KEEN Terradora II Waterproof updates

KEEN Terradora II Waterproof Upper

The featured hiker picks up from where the first-gen Terradora Waterproof left off. Take a closer look at what new stuff this shoe has in store for you below:

Even more support. With its proprietary heel-locking system and springy-yet-durable shank, you can negotiate extra-rocky terrain in this upgraded shoe with better footing.

KEEN Terradora II Waterproof Mouth opening

Improved outsole. KEEN engineers made its lugs pointier and more multi-directional, allowing for more bite over soft or loose soil.

KEEN Terradora II Waterproof Outsole

Revamped closure. Its lacing system has been upgraded in such a way that lets you lace up with a firmer heel lockdown.

KEEN Terradora II Waterproof Insole

KEEN Terradora II options

This low-top waterproof offering is not alone in the Terradora II family. Indeed, it has two close relatives in the Terradora II Waterproof Boot and the Terradora II Vent.

KEEN Terradora II Waterproof Midsole

The former is the mid-top sister of the featured shoe, which provides even more ankle security besides full waterproofing. The latter, on the other hand, is the most breathable of the bunch (as its name suggests).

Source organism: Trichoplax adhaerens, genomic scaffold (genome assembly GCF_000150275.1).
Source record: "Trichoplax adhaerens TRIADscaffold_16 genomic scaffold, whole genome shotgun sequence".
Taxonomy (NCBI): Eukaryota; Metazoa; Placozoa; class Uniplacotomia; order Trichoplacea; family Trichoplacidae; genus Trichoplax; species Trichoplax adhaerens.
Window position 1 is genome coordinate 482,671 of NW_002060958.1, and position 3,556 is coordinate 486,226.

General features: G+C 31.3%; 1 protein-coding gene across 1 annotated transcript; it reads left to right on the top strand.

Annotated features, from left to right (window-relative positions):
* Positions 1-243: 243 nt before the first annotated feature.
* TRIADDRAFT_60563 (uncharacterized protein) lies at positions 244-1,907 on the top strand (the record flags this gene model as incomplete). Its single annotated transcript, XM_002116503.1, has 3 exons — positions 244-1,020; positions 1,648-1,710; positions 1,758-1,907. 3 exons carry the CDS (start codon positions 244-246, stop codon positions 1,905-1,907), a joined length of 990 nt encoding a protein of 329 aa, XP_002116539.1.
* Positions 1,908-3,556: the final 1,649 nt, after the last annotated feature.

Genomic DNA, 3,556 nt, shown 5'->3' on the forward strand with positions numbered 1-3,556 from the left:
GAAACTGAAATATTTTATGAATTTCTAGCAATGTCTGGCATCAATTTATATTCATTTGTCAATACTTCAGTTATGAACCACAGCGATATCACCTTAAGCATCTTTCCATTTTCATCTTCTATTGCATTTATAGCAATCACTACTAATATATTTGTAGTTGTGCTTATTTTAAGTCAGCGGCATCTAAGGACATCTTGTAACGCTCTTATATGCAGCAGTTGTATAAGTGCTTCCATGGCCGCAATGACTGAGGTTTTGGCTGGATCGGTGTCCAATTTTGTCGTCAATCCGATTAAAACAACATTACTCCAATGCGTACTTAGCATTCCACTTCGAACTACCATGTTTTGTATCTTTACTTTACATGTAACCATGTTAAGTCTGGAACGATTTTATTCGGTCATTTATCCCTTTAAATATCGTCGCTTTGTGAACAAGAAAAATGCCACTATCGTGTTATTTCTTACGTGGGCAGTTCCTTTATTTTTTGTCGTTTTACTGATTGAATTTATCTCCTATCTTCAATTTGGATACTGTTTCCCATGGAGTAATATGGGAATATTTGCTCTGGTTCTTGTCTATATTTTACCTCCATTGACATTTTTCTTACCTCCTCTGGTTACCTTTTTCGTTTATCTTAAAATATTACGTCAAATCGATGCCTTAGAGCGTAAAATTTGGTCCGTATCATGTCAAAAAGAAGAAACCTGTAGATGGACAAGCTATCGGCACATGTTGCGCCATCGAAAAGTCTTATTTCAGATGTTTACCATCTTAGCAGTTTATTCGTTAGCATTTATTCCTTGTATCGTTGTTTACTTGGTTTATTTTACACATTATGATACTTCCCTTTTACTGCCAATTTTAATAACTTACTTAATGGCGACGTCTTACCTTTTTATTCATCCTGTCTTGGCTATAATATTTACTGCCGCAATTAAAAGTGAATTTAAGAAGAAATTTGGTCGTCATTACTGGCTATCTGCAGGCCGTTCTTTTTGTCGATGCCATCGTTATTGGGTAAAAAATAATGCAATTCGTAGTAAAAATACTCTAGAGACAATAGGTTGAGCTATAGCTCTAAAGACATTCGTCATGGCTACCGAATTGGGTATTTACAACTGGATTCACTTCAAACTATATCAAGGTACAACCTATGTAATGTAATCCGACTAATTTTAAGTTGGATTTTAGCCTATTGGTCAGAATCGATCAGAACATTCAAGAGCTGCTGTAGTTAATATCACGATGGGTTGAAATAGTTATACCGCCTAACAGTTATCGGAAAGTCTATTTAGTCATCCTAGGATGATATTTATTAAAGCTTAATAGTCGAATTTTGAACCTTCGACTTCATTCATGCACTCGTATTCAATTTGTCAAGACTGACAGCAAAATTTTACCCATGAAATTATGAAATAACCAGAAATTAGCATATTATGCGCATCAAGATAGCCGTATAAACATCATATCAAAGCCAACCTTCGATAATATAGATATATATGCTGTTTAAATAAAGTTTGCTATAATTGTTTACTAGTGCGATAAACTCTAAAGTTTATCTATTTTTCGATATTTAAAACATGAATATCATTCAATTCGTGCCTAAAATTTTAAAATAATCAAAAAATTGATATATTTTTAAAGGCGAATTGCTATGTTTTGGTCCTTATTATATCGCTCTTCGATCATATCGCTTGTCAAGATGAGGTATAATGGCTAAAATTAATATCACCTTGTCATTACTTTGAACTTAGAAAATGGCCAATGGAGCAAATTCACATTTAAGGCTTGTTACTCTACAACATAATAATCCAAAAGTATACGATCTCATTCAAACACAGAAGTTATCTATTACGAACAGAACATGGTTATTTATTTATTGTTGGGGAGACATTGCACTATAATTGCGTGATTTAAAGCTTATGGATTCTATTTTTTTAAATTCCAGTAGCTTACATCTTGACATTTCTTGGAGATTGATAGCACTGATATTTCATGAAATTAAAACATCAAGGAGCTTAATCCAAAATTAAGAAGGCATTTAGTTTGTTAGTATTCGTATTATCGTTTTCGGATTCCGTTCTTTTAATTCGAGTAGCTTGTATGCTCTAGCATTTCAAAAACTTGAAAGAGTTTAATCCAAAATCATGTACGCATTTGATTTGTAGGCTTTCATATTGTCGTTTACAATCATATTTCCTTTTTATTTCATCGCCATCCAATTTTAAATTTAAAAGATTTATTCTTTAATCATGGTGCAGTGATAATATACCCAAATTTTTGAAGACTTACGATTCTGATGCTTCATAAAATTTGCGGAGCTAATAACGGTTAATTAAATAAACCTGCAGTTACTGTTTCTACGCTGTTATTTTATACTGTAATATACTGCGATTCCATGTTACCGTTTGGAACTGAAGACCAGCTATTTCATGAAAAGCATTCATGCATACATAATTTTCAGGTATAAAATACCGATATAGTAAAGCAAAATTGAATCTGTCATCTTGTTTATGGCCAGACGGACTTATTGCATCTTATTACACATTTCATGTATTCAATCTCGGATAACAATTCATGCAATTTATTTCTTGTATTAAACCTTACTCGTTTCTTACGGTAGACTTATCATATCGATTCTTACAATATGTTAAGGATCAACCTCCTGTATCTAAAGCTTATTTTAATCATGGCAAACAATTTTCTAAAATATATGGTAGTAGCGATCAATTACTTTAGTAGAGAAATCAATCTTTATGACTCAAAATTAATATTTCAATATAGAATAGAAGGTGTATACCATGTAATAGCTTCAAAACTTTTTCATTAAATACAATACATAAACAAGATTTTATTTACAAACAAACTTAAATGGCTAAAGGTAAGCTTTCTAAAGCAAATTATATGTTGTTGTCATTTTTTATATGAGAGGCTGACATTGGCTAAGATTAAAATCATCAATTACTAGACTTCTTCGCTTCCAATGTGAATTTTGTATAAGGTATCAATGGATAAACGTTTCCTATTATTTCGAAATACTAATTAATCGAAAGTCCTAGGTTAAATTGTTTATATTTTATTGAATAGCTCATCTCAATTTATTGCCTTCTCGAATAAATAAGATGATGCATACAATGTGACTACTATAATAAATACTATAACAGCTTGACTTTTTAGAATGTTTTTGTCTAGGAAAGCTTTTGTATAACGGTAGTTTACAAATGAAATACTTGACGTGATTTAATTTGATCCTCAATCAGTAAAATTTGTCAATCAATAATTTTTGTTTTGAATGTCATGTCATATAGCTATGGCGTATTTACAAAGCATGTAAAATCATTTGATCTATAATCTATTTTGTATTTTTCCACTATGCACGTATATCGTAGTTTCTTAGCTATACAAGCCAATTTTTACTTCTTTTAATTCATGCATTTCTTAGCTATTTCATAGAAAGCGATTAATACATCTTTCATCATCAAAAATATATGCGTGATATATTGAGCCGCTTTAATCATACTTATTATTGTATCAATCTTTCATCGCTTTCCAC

KEEN Terradora II Waterproof Tongue

Takeaway: If you hike trails that remain moisture-free virtually all year long, the Terradora II Vent is a good option. Otherwise, you cannot go wrong with either of the two waterproof Terradora IIs.

KEEN Terradora II Waterproof Collar

Facts / Specs

Weight: Women 12oz
Use: Day Hiking
Cut: Low cut
Collection: KEEN.DRY
Features: Lightweight / Orthotic friendly / Removable insole
Waterproofing: Waterproof
Width: Normal

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Paul Ronto
Paul Ronto

Over the past 20 years, Paul has climbed, hiked, and ran all over the world. He has summited peaks throughout the Americas, trekked through Africa, and tested his endurance in 24-hour trail races as well as 6 marathons. On average, he runs 30-50 miles a week in the foothills of Northern Colorado. His research is regularly cited in The New York Times, Washington Post, National Geographic, etc. On top of this, Paul is leading the running shoe lab where he cuts shoes apart and analyses every detail of the shoes that you might buy.